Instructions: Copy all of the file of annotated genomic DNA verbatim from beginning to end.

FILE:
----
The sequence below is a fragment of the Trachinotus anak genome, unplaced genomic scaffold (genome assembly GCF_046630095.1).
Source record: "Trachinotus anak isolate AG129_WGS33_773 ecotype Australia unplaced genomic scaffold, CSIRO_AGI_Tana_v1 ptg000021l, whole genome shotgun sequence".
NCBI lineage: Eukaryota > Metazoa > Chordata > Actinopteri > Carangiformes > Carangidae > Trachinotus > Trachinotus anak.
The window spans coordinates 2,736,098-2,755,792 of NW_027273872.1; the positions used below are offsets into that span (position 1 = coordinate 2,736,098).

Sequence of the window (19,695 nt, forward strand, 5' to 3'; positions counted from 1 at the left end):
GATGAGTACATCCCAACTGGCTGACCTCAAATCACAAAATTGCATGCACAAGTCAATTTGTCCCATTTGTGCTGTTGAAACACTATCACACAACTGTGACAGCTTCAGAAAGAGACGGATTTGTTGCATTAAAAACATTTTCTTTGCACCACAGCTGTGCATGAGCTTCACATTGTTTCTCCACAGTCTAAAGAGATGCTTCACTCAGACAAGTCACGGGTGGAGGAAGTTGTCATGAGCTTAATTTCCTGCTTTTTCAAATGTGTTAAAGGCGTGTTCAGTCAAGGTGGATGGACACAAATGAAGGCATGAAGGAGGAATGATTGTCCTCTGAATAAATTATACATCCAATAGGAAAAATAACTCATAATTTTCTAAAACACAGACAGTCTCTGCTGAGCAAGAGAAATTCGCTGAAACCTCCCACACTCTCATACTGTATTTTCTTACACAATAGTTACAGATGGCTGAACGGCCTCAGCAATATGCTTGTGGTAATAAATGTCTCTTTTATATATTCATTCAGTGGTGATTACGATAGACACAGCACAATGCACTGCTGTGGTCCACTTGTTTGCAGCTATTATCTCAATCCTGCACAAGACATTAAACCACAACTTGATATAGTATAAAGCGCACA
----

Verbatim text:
The sequence below is a fragment of the Trachinotus anak genome, unplaced genomic scaffold (genome assembly GCF_046630095.1).
Source record: "Trachinotus anak isolate AG129_WGS33_773 ecotype Australia unplaced genomic scaffold, CSIRO_AGI_Tana_v1 ptg000021l, whole genome shotgun sequence".
NCBI lineage: Eukaryota > Metazoa > Chordata > Actinopteri > Carangiformes > Carangidae > Trachinotus > Trachinotus anak.
The window spans coordinates 2,736,098-2,755,792 of NW_027273872.1; the positions used below are offsets into that span (position 1 = coordinate 2,736,098).

Sequence of the window (19,695 nt, forward strand, 5' to 3'; positions counted from 1 at the left end):
GATGAGTACATCCCAACTGGCTGACCTCAAATCACAAAATTGCATGCACAAGTCAATTTGTCCCATTTGTGCTGTTGAAACACTATCACACAACTGTGACAGCTTCAGAAAGAGACGGATTTGTTGCATTAAAAACATTTTCTTTGCACCACAGCTGTGCATGAGCTTCACATTGTTTCTCCACAGTCTAAAGAGATGCTTCACTCAGACAAGTCACGGGTGGAGGAAGTTGTCATGAGCTTAATTTCCTGCTTTTTCAAATGTGTTAAAGGCGTGTTCAGTCAAGGTGGATGGACACAAATGAAGGCATGAAGGAGGAATGATTGTCCTCTGAATAAATTATACATCCAATAGGAAAAATAACTCATAATTTTCTAAAACACAGACAGTCTCTGCTGAGCAAGAGAAATTCGCTGAAACCTCCCACACTCTCATACTGTATTTTCTTACACAATAGTTACAGATGGCTGAACGGCCTCAGCAATATGCTTGTGGTAATAAATGTCTCTTTTATATATTCATTCAGTGGTGATTACGATAGACACAGCACAATGCACTGCTGTGGTCCACTTGTTTGCAGCTATTATCTCAATCCTGCACAAGACATTAAACCACAACTTGATATAGTATAAAGCGCACA